About Hot Springs, Pre-Islamic Shrines and Privacy

“Milk? Butter?” - The guy just looked at me and did not understand a single word even though I tried in what I thought were the right Russian words.

“Ok, so… Muuuhhh” - I was mimicking two horns with my fingers and imitated a cow.

The guy smiled and pointed with his crooked fingers into the direction of the closed nearby bazaar. Language is definitely helpful but sometimes it is just more amusing not to speak a common one.

In the closed bazaar it was clear where all the milk products were but I was looking for something special - Yak-butter. I knew it exists here but I did not know what sound a yak makes so I had to ask. Luckily yak is a word that is common in most languages and so I found what I was craving for.

For about 30 Somoni I got a liter bottle of a yellow something with a strong taste. I planned to take it along on the next part of my Pamir trip. Combined with strong black tea, milk and salt the butter becomes a perfect starter into the day.

Sadly I had to compromise on the milk, as I had no clue where should I get milk on the way. The solution was sweetened condensed milk available in even the smallest markets on the way. So like this, salty became sweet and my fellow cyclists would be willing to drink it. What I did not know yet is that I would find some good yak butter tea along our way.

That morning after getting the last “essential” food for the coming two weeks we headed off to the State Forestry Agency of GABO to get a permit that would allow us to go into the Zorkul District Nature Reserve. Getting it was easy. We had to drink tea with the women who worked in the office while an official wrote our permits.

With all that shopping and organizing our permits the morning was gone. So we started south for an easy day of cycling. We only did a few kilometres to a hot spring called Garmchashma.

The bathing culture in Tajikistan is strictly gender separated and normally the men have the much better place. So was it also in this place. The men pool was an open air pool that is formed out of natural salts while the women's place is a dark and dirty concrete pool in a closed house.

So our mixed group asked for a private pool which was actually available. But getting in there involved a lot of explanation and convincing. “We are all family and will wear swim suits” we said. But it did not help. Finally the owner (?) of the place arrived and sanctioned this no go.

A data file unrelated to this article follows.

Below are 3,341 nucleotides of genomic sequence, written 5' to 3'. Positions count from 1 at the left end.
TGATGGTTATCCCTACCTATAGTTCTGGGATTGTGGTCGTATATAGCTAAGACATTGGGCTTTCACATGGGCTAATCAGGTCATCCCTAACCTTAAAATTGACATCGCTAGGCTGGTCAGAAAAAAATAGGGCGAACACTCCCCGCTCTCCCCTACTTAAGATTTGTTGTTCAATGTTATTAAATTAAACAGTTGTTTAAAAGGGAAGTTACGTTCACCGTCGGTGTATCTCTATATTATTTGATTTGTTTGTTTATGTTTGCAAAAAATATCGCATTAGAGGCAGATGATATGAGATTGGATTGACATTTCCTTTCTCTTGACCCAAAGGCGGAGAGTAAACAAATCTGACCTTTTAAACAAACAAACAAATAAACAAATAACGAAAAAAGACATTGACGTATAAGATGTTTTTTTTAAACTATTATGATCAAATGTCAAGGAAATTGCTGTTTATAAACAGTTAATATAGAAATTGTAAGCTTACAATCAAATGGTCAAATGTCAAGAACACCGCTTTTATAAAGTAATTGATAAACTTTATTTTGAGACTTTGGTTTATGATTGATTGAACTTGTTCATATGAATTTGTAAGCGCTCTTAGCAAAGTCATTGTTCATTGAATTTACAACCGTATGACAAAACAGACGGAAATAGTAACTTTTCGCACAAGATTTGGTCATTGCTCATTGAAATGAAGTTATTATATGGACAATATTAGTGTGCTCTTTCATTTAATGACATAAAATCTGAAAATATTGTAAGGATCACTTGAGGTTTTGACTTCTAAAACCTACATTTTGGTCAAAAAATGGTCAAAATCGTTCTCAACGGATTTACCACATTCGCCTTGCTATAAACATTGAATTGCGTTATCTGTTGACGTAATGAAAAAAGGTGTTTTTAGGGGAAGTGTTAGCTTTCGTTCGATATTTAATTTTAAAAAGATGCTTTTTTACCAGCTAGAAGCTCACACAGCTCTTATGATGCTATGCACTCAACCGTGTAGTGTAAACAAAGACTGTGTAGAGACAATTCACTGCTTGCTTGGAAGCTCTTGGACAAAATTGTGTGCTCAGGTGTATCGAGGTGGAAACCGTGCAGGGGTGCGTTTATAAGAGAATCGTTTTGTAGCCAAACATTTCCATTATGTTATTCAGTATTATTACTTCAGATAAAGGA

The water was hot if not too hot and we only managed to stay in mineral rich water for about twenty minutes. Then we had to go to the non private pools that had more reasonable temperatures.

In the open pool there was a slightly different atmosphere. Bathing is done naked and the men talk about god and the world. There was a dedicated part for washing and shaving similar to a hammam in Turkey.

Clean and well-rested we headed towards the Wakhan corridor.

The Wakhan corridor is a piece of Afghanistan that mainly separates Tajikistan from Pakistan. It is a relict from the time when Russia and Great Britain fought over power in the area and was supposed to act as a buffer zone.

That day we did not yet get to the entrance to the corridor so we pitched our tents in a panoramic spot next to the Panj river. Not long after we erected our camp the military came in the midst of a sand storm and forced us to re-pitch our tents about one hundred meters away from our original spot - justification: “Taliban”.

Indeed when you look at the current maps of Afghanistan and the areas that are momentarily controlled by the Taliban (white) you can see that we tried to sleep just 300 meters off Taliban held territory but sleeping 400 meters away does not make it any better. If they had wanted to shoot us they could have done so anyway.